April 2, 2018 by · 4 Comments 

The 2018 major league baseball season is not even a week old and there is already a strong candidate for the dumbest story of the year. With his team trailing 7-0 in the ninth inning on April 1st, Baltimore Orioles’ rookie catcher Chance Sisco laid down a bunt for a single against a shift employed by the […]

The Party No One Came To

March 15, 2018 by · Leave a Comment 

Tom Boswell had a fascinating column in this morning’s Washington Post examining whether Bryce Harper will get his $400 million, 10-year contract that has been the talk of baseball punditry for the past few years. The gist of it is that the current parameters of MLB contracts are exerting a downward pressure on salaries. Ask […]

Jackie Robinson: Revisiting an Interview With a Baseball and Civil Rights Legend

March 2, 2018 by · Leave a Comment 

The age of the internet is a blessing in that it allows for the preservation of so many primary sources—the collection of video, audio and written materials from our past. This is particularly important to baseball history, where there is so much to keep track of. On April 14, 1957, legendary player and civil rights […]

History of a St. Louis Baseball Franchise: The St. Louis Stars

February 27, 2018 by · Leave a Comment 

St. Louis Stars The St. Louis Stars were born when Richard William Kent, Sam Sheppard, Dr. J. W. “George” McClelland and Dr. G. B. Keys purchased the NNL St. Louis Giants franchise after the 1921 season. Dick Kent was a very successful businessman, who went from being a shoe shine boy to a real estate […]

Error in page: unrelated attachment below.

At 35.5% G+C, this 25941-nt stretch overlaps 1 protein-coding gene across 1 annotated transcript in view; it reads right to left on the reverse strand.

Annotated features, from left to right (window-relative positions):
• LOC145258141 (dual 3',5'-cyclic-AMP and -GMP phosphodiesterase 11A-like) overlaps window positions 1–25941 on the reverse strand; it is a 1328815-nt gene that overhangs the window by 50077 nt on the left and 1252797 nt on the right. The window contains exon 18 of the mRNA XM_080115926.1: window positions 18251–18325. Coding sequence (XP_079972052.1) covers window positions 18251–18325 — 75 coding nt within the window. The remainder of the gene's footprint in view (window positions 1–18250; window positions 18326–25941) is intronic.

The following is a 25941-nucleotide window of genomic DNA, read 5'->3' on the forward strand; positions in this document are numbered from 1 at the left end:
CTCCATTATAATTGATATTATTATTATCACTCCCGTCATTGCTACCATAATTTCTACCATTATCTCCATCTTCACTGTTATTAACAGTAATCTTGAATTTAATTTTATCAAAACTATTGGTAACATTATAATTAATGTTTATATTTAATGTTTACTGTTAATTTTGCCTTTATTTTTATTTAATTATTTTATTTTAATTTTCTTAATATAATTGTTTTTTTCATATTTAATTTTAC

St. Louis’ Forgotten Champions

February 23, 2018 by · Leave a Comment 

On Sunday afternoon, October 7, 1928, at Sportsman’s Park, the St. Louis Cardinals were about to play the New York Yankees in the 3rd game of the 1928 World Series, finding themselves already down 2 games to none. This was the “Murderers Row” Yankees, with Ruth, Gehrig, Lazzeri, Combs, Hoyt, Pennock, etc. They played in […]

1928 Negro National League Season Review – It’s in the Stars

February 16, 2018 by · Leave a Comment 

For both Black History Month and the 90th Anniversary of the 1928 Negro National League season, below is a recap of the 1928 NNL pennant race. The Stars’ Wonderful First Half The 1928 NNL consisted of the following teams (in order of their 1927 records): Chicago American Giants (won 1st half, playoffs and World Series […]

Identifying the Largest Gaps Between Teams and Their Farm Systems

February 13, 2018 by · Leave a Comment 

In the process of conducting research for the “Minors vs. Majors” chapter for my upcoming book “Hardball Retroactive,” I tabulated the overall won-loss records among the minor league affiliates for every Major League franchise since 1963. Further investigation allowed me to ascertain the largest gaps between MLB teams and their farm systems, divided into two […]

Could Amazon.com Nationals Park Be a “Thing?”

February 9, 2018 by · 2 Comments 

Naming rights are a very boring topic in the vast universe of what falls under the constellation known as “baseball.” Who really cares what you call the stadium as long as baseball is played there, unless you care about the old place names like Fenway Park and player names like Smoky Joe Wood and Dizzy […]

Negro Leagues DB Update: 1946 NNL & NAL

January 29, 2018 by · 2 Comments 

In 1946 the Negro leagues began to face the inevitable. The Brooklyn Dodgers finally broke Organized Baseball’s 60-year-old color line, signing several black players for their minor league system—including the best player in the 1945 Negro American League, the Monarchs’ shortstop Jackie Robinson, and arguably the best player in the 1945 Negro National League, the […]